Thursday, 27 January 2011

Alan Bennett, Talking Heads

Alan Bennett's monologues Talking Heads are surely classics now, the first of which are as funny today as they were when written and recorded for television in 1987.

But what is quite different now – at least in the western world – is the role of women. Those in most of Bennett's work are the age of his mother and, until the 1960's, many such married women were restricted, sometimes repressed, often frustrated. Trapped. Some knew themselves to be more able than their husbands, capable of much more than they were permitted to do.

Pre-war, wives were judged on the cleanliness of their homes, mothers on that of their children, and so many put their vigour – and sometimes their vitriol – into it with a vengeance. All this comes across in Bennett's monologues - fortunately with the most wonderful humour.

Eavesdrop at a bus stop today, a works canteen or social club, and you might still overhear much the same sort of conversations as Bennett relays. But the directness and deadpan delivery of northern humour is not universal. And it needs someone with an 'ear' for such things as innuendo and a masterful ability to form it into something that an audience wants to hear. Not as easy as it may seem.

Although in the majority of the monologues we associate with the views of an elderly mother or grandmother, in some - Bed Among Lentils and Her Big Chance for instance - we can recognize characteristics or emotions that could apply to those of any generation. We all know a character like Lesley in Her Big Chance who tries to convince everyone of her worth – a woman who thinks her talent is greater than it is and whose morals are unimpeachable – but who is quite unaware that she is fooling no-one.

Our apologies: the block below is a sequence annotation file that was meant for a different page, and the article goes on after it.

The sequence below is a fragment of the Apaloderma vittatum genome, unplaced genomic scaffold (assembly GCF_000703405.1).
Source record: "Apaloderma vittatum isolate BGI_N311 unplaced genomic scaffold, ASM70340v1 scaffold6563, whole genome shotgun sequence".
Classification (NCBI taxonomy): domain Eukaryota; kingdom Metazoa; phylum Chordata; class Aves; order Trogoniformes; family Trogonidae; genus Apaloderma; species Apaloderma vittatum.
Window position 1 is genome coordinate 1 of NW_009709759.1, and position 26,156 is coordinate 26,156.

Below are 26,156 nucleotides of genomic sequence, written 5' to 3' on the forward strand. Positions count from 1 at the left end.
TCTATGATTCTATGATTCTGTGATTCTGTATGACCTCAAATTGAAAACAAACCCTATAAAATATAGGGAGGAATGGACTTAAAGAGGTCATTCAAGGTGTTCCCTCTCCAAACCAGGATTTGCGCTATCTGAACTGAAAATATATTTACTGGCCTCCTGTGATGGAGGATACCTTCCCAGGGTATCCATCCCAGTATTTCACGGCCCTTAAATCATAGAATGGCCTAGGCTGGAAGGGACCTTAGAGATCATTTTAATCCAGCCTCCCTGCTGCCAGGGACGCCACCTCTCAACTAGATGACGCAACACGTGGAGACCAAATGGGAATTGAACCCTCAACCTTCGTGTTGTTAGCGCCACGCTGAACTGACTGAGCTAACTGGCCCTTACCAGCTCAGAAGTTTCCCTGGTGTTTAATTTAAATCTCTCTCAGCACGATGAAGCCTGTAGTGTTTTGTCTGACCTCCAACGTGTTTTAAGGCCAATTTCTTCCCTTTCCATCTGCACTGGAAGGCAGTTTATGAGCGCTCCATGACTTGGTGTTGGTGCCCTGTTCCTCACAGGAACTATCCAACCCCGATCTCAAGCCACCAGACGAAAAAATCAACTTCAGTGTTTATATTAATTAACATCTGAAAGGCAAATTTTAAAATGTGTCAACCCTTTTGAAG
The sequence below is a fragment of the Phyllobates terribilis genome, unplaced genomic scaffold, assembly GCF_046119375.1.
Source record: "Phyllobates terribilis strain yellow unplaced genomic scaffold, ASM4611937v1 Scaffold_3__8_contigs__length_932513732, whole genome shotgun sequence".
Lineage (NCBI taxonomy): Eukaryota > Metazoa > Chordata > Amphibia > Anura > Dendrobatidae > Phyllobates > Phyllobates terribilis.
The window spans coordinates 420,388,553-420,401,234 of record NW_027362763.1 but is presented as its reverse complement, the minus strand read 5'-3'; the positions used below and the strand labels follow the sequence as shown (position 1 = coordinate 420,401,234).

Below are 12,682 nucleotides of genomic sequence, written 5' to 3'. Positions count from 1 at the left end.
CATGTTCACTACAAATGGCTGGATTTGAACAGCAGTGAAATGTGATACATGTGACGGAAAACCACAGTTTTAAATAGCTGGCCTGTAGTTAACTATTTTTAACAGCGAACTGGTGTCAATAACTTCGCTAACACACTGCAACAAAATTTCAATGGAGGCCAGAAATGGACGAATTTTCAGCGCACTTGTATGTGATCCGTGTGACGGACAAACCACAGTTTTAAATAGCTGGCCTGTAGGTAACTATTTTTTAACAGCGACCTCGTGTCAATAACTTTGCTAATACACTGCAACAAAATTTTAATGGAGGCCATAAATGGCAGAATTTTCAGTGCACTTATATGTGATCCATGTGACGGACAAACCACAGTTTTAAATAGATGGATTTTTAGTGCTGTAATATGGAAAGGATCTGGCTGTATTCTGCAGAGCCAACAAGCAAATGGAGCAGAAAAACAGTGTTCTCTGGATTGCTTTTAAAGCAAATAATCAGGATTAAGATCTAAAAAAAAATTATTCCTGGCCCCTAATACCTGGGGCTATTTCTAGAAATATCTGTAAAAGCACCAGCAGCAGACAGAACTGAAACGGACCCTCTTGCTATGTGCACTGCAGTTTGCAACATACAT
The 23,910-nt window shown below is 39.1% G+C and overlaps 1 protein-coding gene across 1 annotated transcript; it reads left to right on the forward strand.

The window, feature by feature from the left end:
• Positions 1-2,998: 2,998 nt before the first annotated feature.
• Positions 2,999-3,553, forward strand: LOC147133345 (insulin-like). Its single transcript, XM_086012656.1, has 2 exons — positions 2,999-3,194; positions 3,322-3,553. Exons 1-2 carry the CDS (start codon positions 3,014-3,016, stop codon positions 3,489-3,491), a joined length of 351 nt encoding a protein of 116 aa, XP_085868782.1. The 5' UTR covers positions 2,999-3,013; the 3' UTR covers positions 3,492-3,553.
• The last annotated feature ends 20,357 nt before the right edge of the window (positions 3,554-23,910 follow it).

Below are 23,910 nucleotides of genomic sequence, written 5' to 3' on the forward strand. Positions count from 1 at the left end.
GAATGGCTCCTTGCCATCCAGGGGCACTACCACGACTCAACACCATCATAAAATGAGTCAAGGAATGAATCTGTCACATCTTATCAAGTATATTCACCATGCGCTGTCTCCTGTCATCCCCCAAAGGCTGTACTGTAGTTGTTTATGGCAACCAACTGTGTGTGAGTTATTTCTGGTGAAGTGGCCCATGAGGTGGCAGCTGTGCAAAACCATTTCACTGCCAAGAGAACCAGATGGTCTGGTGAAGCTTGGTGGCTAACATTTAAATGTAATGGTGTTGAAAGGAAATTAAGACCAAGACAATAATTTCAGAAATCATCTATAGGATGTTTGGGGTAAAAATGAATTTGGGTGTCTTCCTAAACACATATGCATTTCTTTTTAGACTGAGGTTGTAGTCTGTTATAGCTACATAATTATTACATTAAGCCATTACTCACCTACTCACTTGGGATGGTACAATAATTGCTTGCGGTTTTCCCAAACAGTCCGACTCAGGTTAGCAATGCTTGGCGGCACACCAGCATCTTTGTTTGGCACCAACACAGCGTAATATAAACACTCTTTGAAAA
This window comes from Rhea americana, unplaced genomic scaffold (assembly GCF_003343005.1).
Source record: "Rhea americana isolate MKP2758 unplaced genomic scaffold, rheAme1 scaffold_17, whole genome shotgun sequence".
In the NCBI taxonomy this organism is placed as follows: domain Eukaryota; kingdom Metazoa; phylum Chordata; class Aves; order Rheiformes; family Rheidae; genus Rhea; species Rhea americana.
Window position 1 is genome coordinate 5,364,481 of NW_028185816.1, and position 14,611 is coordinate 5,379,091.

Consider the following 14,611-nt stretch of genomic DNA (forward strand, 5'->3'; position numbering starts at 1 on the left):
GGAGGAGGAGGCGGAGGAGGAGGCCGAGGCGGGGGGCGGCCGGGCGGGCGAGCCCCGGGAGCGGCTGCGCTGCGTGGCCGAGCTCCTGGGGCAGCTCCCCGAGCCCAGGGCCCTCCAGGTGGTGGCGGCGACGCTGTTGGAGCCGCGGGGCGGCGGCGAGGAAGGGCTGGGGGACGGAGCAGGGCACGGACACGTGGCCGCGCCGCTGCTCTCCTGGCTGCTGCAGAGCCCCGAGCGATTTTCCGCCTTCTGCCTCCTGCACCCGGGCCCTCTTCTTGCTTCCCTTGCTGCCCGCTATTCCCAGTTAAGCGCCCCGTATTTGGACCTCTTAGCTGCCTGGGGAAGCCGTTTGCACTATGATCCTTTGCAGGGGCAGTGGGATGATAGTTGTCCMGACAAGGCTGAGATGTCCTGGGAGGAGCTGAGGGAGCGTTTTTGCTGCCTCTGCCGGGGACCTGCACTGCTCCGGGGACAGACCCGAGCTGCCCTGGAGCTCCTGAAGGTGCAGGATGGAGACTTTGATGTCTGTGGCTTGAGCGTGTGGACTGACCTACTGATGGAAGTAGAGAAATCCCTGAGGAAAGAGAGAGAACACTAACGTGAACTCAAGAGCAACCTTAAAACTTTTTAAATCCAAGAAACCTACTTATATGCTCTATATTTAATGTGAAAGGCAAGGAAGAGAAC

Most of Bennett's characters do not 'see' themselves at all, and he cleverly lets the character reveal this bit by bit as the monologue progresses. Muriel, in Soldering On, really knows that her husband is reprehensibly responsible for his daughter's 'problems', and that their son is a conniving cheat, but she still keeps up appearances and maintains a stiff upper lip – in denial right to the end.

His characters are often disappointed or disempowered in some way. I guess this is simply because happy, jolly characters would not make for such interesting stories. The bitterness of the narrator of A Lady of Letters, and the extent of her meddling, slowly unfolds. In Bed Among the Lentils, the dissatisfaction of the vicar's wife in drives her to drink, but the joy of an illicit affair gives her the strength to carry on.

A Chip in the Sugar, written in Alan Bennett's 'voice' – and indeed recorded by him – is one of the best. This one is not a monologue and the straight talking characters are sometimes cruel but their love for each other is not only a taken, it is spoken. This mother and son are - to the onlooker at least - 'married'. They are as close to bickering husband and wife – with their point scoring and their pretence at independence – as any real married couple might be. Their inter-dependence is clear, humour their saving grace.

Bennett picks up on social taboos and bigotry and shows us how easily these infiltrate and affect ordinary peoples' lives. The stories are sometimes poignant, occasionally sad, but the way that Bennett manages to convey this with humour is nothing short of masterful. Dig out a copy, read and enjoy.


Wednesday, 12 January 2011

Planning on Gardening